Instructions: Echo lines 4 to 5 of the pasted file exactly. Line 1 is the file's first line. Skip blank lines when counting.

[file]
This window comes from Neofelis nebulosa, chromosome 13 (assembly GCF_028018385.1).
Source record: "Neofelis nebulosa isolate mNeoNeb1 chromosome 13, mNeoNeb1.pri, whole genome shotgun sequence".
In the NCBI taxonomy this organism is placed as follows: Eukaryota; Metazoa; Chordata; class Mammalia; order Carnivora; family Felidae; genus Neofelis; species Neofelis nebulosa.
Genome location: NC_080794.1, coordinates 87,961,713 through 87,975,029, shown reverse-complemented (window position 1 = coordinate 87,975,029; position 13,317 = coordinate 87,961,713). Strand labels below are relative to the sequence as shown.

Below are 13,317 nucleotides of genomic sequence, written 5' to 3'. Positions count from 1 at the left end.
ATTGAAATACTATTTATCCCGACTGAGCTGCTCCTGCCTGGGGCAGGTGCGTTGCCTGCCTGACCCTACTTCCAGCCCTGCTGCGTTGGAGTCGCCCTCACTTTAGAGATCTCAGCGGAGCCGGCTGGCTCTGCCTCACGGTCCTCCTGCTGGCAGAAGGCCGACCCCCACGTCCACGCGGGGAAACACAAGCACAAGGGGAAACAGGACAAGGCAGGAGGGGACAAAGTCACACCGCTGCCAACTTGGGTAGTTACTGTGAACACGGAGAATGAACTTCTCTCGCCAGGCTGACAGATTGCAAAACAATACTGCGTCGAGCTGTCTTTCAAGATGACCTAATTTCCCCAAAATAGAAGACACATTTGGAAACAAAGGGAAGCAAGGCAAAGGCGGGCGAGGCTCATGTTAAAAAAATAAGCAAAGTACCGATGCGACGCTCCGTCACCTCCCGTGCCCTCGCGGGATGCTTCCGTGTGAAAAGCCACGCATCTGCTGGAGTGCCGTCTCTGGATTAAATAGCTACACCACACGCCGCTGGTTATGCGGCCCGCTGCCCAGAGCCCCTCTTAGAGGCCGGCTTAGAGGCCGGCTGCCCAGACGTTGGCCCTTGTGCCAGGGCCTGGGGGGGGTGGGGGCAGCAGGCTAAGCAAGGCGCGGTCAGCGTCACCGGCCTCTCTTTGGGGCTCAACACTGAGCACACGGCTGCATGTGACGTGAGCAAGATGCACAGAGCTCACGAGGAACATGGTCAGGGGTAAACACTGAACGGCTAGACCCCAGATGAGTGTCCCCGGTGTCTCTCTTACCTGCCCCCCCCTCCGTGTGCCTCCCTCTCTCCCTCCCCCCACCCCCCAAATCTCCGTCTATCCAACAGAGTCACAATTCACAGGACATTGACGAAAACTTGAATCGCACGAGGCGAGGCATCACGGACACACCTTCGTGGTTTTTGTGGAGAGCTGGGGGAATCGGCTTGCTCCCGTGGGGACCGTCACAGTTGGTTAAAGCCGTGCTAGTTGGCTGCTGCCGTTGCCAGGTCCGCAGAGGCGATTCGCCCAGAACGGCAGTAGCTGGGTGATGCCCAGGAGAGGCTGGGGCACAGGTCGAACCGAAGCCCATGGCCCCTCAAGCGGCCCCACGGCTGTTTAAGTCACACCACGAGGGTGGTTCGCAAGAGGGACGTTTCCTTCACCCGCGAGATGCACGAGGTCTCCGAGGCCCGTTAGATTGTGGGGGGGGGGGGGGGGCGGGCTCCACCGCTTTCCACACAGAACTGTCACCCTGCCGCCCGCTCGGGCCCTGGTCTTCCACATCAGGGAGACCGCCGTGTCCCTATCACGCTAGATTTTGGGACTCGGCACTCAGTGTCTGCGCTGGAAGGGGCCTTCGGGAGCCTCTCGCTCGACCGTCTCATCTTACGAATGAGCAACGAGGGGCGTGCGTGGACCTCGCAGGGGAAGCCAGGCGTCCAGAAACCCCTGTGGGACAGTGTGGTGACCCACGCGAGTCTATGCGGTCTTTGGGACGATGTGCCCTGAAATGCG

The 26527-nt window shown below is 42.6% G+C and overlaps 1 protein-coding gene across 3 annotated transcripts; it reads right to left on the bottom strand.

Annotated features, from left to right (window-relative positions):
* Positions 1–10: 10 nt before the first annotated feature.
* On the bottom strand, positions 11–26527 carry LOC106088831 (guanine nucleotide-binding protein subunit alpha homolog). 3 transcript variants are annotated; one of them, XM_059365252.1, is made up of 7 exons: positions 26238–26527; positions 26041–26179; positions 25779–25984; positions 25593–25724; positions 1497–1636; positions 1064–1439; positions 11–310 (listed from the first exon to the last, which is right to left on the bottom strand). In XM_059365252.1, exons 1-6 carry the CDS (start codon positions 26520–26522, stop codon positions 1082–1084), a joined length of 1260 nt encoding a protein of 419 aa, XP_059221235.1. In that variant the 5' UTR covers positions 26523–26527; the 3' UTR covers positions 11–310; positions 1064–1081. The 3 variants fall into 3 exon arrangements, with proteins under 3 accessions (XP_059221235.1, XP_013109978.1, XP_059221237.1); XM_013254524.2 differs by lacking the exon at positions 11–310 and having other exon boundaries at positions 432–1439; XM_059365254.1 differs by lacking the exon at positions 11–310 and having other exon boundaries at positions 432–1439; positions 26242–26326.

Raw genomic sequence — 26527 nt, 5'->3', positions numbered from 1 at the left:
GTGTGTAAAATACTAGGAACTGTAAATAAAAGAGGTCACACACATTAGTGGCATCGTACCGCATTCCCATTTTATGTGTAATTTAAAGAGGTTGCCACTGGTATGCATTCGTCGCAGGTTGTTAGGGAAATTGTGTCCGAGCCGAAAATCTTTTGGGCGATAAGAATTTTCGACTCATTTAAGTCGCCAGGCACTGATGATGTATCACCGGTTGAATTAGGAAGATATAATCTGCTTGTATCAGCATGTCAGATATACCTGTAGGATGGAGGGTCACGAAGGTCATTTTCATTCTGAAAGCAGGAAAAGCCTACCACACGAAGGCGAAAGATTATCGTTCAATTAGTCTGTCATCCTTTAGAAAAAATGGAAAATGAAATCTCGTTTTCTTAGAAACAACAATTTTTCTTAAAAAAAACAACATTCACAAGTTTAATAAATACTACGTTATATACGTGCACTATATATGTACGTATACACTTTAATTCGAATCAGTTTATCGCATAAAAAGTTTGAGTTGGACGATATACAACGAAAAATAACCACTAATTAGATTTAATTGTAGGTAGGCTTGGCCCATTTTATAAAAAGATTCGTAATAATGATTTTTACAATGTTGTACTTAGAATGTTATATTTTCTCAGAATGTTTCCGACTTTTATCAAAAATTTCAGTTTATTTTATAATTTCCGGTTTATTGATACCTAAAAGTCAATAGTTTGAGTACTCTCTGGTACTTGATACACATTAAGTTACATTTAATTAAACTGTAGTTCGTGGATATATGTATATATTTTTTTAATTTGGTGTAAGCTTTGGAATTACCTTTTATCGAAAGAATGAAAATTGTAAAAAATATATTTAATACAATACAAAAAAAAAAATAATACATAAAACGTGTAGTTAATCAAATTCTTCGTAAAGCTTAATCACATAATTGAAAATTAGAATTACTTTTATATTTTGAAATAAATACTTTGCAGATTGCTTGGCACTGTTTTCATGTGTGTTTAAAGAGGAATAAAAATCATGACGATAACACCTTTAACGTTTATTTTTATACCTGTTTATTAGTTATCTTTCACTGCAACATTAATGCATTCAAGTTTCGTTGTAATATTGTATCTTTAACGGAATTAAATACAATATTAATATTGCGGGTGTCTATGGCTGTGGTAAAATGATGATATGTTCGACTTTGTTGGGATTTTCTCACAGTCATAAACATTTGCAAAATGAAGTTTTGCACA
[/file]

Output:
Genome location: NC_080794.1, coordinates 87,961,713 through 87,975,029, shown reverse-complemented (window position 1 = coordinate 87,975,029; position 13,317 = coordinate 87,961,713). Strand labels below are relative to the sequence as shown.

Below are 13,317 nucleotides of genomic sequence, written 5' to 3'. Positions count from 1 at the left end.